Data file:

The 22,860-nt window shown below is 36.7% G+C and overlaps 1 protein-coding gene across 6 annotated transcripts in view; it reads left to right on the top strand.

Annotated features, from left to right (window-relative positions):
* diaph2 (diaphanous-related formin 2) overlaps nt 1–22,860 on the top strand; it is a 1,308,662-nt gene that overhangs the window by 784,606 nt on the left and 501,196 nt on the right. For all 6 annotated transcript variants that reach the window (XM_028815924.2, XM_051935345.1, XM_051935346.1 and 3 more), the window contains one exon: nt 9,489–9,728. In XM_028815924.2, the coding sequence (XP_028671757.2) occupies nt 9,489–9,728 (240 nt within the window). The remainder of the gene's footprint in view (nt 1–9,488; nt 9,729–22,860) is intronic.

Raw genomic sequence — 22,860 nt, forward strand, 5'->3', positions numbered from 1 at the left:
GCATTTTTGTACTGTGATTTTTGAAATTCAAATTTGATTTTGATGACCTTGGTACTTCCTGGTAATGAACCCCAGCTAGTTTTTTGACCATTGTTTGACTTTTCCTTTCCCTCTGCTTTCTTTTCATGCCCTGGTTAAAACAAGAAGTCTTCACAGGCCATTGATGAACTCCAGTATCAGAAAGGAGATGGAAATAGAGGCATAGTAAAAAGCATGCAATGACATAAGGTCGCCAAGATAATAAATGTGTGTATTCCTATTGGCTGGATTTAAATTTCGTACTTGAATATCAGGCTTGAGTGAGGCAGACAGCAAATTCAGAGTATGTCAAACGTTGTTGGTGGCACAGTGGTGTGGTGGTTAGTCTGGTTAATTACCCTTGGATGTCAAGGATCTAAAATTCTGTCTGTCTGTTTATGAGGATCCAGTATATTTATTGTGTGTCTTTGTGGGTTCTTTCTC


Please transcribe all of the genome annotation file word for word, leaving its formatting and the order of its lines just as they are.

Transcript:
The 22,860-nt window shown below is 36.7% G+C and overlaps 1 protein-coding gene across 6 annotated transcripts in view; it reads left to right on the top strand.

Annotated features, from left to right (window-relative positions):
* diaph2 (diaphanous-related formin 2) overlaps nt 1–22,860 on the top strand; it is a 1,308,662-nt gene that overhangs the window by 784,606 nt on the left and 501,196 nt on the right. For all 6 annotated transcript variants that reach the window (XM_028815924.2, XM_051935345.1, XM_051935346.1 and 3 more), the window contains one exon: nt 9,489–9,728. In XM_028815924.2, the coding sequence (XP_028671757.2) occupies nt 9,489–9,728 (240 nt within the window). The remainder of the gene's footprint in view (nt 1–9,488; nt 9,729–22,860) is intronic.

Raw genomic sequence — 22,860 nt, forward strand, 5'->3', positions numbered from 1 at the left:
GCATTTTTGTACTGTGATTTTTGAAATTCAAATTTGATTTTGATGACCTTGGTACTTCCTGGTAATGAACCCCAGCTAGTTTTTTGACCATTGTTTGACTTTTCCTTTCCCTCTGCTTTCTTTTCATGCCCTGGTTAAAACAAGAAGTCTTCACAGGCCATTGATGAACTCCAGTATCAGAAAGGAGATGGAAATAGAGGCATAGTAAAAAGCATGCAATGACATAAGGTCGCCAAGATAATAAATGTGTGTATTCCTATTGGCTGGATTTAAATTTCGTACTTGAATATCAGGCTTGAGTGAGGCAGACAGCAAATTCAGAGTATGTCAAACGTTGTTGGTGGCACAGTGGTGTGGTGGTTAGTCTGGTTAATTACCCTTGGATGTCAAGGATCTAAAATTCTGTCTGTCTGTTTATGAGGATCCAGTATATTTATTGTGTGTCTTTGTGGGTTCTTTCTC